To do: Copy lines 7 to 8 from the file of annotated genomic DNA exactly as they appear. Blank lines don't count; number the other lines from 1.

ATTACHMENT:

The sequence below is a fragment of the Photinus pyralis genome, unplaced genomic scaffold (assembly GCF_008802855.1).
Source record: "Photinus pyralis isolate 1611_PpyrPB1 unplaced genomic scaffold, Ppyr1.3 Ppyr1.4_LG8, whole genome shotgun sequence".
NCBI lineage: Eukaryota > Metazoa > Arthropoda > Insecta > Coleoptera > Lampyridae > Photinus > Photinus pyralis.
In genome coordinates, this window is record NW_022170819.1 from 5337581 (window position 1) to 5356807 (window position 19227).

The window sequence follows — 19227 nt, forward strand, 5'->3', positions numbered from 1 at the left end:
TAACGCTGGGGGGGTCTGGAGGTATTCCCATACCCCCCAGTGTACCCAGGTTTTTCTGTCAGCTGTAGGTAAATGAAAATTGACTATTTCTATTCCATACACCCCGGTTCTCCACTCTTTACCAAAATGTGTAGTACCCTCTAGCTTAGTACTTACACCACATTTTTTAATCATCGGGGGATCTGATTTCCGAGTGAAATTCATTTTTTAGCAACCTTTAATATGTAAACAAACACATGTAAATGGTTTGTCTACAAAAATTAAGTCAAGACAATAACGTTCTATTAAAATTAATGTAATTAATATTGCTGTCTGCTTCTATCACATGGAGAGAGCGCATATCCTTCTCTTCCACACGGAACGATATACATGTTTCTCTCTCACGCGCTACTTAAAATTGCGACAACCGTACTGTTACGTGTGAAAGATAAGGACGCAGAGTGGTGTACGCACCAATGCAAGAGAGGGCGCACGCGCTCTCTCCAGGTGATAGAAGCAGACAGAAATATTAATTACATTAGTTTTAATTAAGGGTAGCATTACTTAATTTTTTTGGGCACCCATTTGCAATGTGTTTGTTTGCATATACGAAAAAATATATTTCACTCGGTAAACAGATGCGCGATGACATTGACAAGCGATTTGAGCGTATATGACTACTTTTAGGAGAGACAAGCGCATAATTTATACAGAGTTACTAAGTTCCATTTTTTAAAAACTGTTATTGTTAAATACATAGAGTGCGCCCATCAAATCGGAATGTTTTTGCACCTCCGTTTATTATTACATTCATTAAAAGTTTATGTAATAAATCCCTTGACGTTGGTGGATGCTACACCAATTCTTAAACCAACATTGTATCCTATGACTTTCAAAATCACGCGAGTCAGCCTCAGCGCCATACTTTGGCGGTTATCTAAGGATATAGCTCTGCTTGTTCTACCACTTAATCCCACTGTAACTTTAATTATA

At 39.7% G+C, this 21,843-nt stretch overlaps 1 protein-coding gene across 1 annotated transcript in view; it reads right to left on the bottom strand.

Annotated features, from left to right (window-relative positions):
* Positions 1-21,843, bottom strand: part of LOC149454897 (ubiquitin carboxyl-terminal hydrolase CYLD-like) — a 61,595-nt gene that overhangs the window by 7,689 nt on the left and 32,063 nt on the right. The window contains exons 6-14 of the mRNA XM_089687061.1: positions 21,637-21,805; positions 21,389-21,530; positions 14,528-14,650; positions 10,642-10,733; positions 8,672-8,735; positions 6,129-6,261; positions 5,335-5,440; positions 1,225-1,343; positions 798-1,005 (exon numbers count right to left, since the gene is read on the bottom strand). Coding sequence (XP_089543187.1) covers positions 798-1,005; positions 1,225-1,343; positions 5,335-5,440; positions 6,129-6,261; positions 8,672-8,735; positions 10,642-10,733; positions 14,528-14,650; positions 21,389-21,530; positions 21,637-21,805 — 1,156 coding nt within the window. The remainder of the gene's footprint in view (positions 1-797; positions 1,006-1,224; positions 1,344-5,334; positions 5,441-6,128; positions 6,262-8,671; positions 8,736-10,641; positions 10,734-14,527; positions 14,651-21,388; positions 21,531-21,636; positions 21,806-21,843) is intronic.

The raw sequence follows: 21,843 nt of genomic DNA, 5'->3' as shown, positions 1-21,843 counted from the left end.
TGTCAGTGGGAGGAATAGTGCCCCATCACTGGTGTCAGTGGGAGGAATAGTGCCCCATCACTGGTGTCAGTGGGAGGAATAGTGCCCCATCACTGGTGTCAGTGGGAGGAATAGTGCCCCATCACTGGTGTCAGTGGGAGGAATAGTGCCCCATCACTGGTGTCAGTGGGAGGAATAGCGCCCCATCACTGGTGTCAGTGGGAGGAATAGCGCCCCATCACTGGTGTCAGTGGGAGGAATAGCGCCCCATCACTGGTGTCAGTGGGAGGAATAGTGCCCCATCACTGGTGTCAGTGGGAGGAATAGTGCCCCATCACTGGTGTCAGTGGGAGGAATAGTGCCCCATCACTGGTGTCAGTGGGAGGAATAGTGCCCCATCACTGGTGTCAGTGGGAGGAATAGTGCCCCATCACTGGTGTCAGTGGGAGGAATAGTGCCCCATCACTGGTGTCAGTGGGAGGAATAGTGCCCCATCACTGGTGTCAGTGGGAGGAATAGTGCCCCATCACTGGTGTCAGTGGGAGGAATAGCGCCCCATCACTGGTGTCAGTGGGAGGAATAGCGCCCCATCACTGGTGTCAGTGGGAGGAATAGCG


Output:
At 39.7% G+C, this 21,843-nt stretch overlaps 1 protein-coding gene across 1 annotated transcript in view; it reads right to left on the bottom strand.

Annotated features, from left to right (window-relative positions):